See what we did there? Really though: two masks are better than one. Our new favorite way to mask is to apply a strong spot treatment where we need it most and another that addresses skin issues. Our current favorites include May Lindstrom’s Problem Solver for spots (any drying or clay-based mask is great for this) and Marie Veronique’s Probiotic Mask for overall brightness. We also love using Manuka honey as a second mask.
5. Shift the energy.
Sometimes when we reach for our vices (salted 85 percent dark chocolate, anyone?), what we really need is an energy shift. Obviously, we can’t always take an hourlong yoga class or make it to the gym, so we recommend starting a little essential oil collection to keep in your workspace or travel bag. It’s a great, simple way to reset that doesn’t take much time or effort. Our beauty editor, who is trained in aromatherapy, has made some suggestions based on your mindset goals. To utilize oils, she recommends simply wafting the contents of the bottle under your nose, as putting essential oils directly on the skin can be irritating.
- Grounding: Frankincense—it’s homey, calming, and complex enough to engage your senses immediately and facilitate grounding.
- Focusing: Lemon—it’s a sharp scent that immediately focuses the mind.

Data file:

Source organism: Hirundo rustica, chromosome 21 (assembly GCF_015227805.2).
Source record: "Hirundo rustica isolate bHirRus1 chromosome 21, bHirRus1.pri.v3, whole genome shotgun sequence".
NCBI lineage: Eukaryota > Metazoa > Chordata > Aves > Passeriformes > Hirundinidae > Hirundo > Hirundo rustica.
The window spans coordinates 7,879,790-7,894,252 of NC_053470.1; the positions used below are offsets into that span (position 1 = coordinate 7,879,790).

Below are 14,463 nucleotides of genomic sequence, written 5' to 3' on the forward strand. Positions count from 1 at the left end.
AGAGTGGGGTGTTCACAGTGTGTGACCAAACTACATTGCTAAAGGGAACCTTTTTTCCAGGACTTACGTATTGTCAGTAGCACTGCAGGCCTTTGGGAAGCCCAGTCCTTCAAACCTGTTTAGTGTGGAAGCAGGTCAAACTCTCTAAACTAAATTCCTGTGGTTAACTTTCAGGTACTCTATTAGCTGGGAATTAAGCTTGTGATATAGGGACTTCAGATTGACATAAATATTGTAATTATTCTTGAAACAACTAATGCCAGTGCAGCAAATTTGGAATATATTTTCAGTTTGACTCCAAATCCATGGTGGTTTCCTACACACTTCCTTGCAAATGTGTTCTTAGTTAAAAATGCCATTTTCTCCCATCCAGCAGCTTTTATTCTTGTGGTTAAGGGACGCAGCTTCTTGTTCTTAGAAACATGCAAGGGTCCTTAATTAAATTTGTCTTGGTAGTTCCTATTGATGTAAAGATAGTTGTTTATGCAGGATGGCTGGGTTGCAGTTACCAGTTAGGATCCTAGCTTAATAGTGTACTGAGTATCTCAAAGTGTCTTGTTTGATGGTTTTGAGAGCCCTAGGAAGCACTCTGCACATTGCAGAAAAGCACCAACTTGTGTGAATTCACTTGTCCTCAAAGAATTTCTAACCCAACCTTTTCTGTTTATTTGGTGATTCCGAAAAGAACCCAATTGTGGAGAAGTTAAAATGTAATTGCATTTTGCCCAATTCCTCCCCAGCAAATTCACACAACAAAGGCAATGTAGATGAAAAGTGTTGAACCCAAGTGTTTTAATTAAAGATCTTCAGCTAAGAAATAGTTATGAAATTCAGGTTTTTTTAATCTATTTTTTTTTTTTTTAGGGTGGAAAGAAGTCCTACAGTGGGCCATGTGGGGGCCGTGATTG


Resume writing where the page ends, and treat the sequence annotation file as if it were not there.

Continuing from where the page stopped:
- Creativity: Florals, like jasmine, are excellent for creativity and has an uplifting effect on the mood.
- Relaxing: Vetiver is often recommended to people with insomnia, as it’s known for its soporific quality.
6. Try some inversions.
Whether you sit for a living or you're active, putting your legs up the wall is therapeutic because it brings the blood that’s been in your legs through the circulatory and lymph systems, and is calming for your nervous system. Nourish + Bloom’s yoga expert, Emily Louise recommends inversions after a stressful day. "Inversions reverse the effects of gravity. They allow blood to flood toward the brain, nourishing it. They improve circulation, venous return, and lymph drainage. It is understood that the primary intention of inversions is to gain the physiological benefits of this 'active reversal' known as viparita karani."
She suggests two variations of this pose:
- Placing a bolster or folded blanket up against the wall for your pelvis to rest on. This emphasizes the inversion aspect of this pose as the hips (along with the legs) become higher than the head and heart.
- If you feel like you have to maintain some sort of tension to keep the legs from splaying open, wrap a strap (or any other item) around your feet or ankles, so they stay together and you can relax.
If you’re feeling adventurous, combine this with meditation, essential oils, multi-masking...or all of the above.
Whether you’re feeling a bit run down, going through a transition, or feeling great, self-care is an important practice to cultivate. It grounds us, brings us back to ourselves, and almost always gives us insight that we wouldn’t have had without the time to reflect. Shake the notion that self-care has to be elaborate—it’s nice sometimes, but all you really need is a few minutes. It’s consistency that counts.